With high volumes of data being created in the core, cloud, and edge, it’s time to take an integrated approach and broaden the scope to data services that include security, compliance, data mobility, and ediscovery.

IDC believes that by integrating storage environments, data management software platforms, and hardware systems, IT teams can build a continuum of data protection methods needed to deliver rapid or granular recovery or mitigate the risk of data or reputation loss from cyberattacks. Organizations are also considering tape as part of their data protection strategy amid growing ransomware attacks and tougher regulations such as GDPR.

Intelligent snapshots, purpose-built backup appliances, scalable backup software, cloud object stores, and tape are all key for end-to-end data protection.

Of course, the power of incumbency cannot be underestimated. Organizations intent on modernizing data protection should evaluate newer techniques such as migrating the data first to a defined landing zone at scale and then ingesting it into a new environment. This helps pivot from legacy point solution backup platforms without creating downtime, data loss, or service disruption risks.

Modern, integrated data protection also brings massive resilience benefits such as:

  • Simplicity. The ability to manage the complete data life cycle from storage to archiving in a unified way eliminates management complexities and boosts data visibility for quick action.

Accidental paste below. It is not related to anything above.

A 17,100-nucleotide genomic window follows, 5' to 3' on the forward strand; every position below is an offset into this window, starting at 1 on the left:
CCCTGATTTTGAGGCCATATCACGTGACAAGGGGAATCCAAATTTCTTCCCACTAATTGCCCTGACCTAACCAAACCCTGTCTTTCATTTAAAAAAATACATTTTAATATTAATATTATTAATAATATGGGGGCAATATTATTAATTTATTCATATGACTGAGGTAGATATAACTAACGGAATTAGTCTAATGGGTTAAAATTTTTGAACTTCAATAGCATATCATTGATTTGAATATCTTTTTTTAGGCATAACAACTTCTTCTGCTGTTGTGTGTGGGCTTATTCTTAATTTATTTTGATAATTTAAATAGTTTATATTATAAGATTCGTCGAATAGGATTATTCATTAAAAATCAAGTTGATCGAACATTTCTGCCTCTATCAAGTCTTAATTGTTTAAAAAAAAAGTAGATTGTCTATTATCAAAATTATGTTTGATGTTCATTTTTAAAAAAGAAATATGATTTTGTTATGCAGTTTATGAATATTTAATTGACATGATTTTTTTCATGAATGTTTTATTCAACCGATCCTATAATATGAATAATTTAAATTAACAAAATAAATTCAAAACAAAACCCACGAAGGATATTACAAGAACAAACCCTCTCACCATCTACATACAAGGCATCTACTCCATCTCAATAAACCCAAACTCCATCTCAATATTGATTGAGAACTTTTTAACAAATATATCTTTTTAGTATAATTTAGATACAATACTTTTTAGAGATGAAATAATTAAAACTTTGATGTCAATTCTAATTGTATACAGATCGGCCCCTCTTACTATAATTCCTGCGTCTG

• Deduplication features to effectively manage a growing data footprint.
  • Automation to better manage failovers and ensure up-to-date backups in the event of unexpected hardware failures. This brings efficiency and smart resource provisioning, eliminates human errors, and frees up staff to work on strategic tasks such as governance excellence.
  • Consumption-based pricing. This brings cloud economics and scale to data protection environments with metered, consumption-based pricing.
  • Infrastructure-agnostic data protection management. Data services to manage data across datacenters, edge or cloud applications, databases, and SaaS environments such as O365 or Salesforce.
  • Cross-cloud data mobility. Ability to move data to ensure hybrid multicloud success.
  • Policy-based intelligent data management. Unified and consistent management of data without compromising on compliance and privacy needs.
  • Ability to take on cloud-native environments and aggressive cloud migration strategies. Transparency, robust protection, automation, and policy-driven approaches help to derisk cloud and edge migration journeys.

The fundamental value of modern data protection is that it clears the path for data-driven organizations to have better control over all important data. It’s time to reset data protection architectures to deliver data resilience, faster backup and recovery, continuous compliance, and 24 x 7 availability.

In the final blog in this series, we will explore best practices for boosting data resilience, requiring organizations to assess technology as well as skills, risks, and processes.